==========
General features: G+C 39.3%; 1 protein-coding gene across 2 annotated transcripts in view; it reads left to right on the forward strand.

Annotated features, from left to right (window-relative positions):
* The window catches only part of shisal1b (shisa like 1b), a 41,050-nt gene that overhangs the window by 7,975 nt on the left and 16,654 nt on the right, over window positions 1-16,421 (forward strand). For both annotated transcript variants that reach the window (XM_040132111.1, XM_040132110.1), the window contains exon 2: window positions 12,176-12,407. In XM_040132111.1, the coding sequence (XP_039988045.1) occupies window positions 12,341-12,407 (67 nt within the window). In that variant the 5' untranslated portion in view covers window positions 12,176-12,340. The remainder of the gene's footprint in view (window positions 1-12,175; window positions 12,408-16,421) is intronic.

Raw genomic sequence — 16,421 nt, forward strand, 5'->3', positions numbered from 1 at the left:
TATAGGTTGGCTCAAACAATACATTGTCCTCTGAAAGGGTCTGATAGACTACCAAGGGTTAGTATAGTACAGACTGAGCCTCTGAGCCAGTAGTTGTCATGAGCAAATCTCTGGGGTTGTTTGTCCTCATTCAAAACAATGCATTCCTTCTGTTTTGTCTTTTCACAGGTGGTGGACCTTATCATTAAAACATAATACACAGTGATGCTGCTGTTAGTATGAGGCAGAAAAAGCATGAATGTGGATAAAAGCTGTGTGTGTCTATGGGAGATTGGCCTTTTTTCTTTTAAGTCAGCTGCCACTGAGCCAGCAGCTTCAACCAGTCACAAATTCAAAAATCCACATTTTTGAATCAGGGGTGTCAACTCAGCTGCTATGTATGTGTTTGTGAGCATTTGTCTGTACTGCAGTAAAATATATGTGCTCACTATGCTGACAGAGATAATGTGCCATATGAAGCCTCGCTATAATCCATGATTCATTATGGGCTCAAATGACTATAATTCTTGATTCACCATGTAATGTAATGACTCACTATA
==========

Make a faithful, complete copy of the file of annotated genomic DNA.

General features: G+C 39.3%; 1 protein-coding gene across 2 annotated transcripts in view; it reads left to right on the forward strand.

Annotated features, from left to right (window-relative positions):
* The window catches only part of shisal1b (shisa like 1b), a 41,050-nt gene that overhangs the window by 7,975 nt on the left and 16,654 nt on the right, over window positions 1-16,421 (forward strand). For both annotated transcript variants that reach the window (XM_040132111.1, XM_040132110.1), the window contains exon 2: window positions 12,176-12,407. In XM_040132111.1, the coding sequence (XP_039988045.1) occupies window positions 12,341-12,407 (67 nt within the window). In that variant the 5' untranslated portion in view covers window positions 12,176-12,340. The remainder of the gene's footprint in view (window positions 1-12,175; window positions 12,408-16,421) is intronic.

Raw genomic sequence — 16,421 nt, forward strand, 5'->3', positions numbered from 1 at the left:
TATAGGTTGGCTCAAACAATACATTGTCCTCTGAAAGGGTCTGATAGACTACCAAGGGTTAGTATAGTACAGACTGAGCCTCTGAGCCAGTAGTTGTCATGAGCAAATCTCTGGGGTTGTTTGTCCTCATTCAAAACAATGCATTCCTTCTGTTTTGTCTTTTCACAGGTGGTGGACCTTATCATTAAAACATAATACACAGTGATGCTGCTGTTAGTATGAGGCAGAAAAAGCATGAATGTGGATAAAAGCTGTGTGTGTCTATGGGAGATTGGCCTTTTTTCTTTTAAGTCAGCTGCCACTGAGCCAGCAGCTTCAACCAGTCACAAATTCAAAAATCCACATTTTTGAATCAGGGGTGTCAACTCAGCTGCTATGTATGTGTTTGTGAGCATTTGTCTGTACTGCAGTAAAATATATGTGCTCACTATGCTGACAGAGATAATGTGCCATATGAAGCCTCGCTATAATCCATGATTCATTATGGGCTCAAATGACTATAATTCTTGATTCACCATGTAATGTAATGACTCACTATA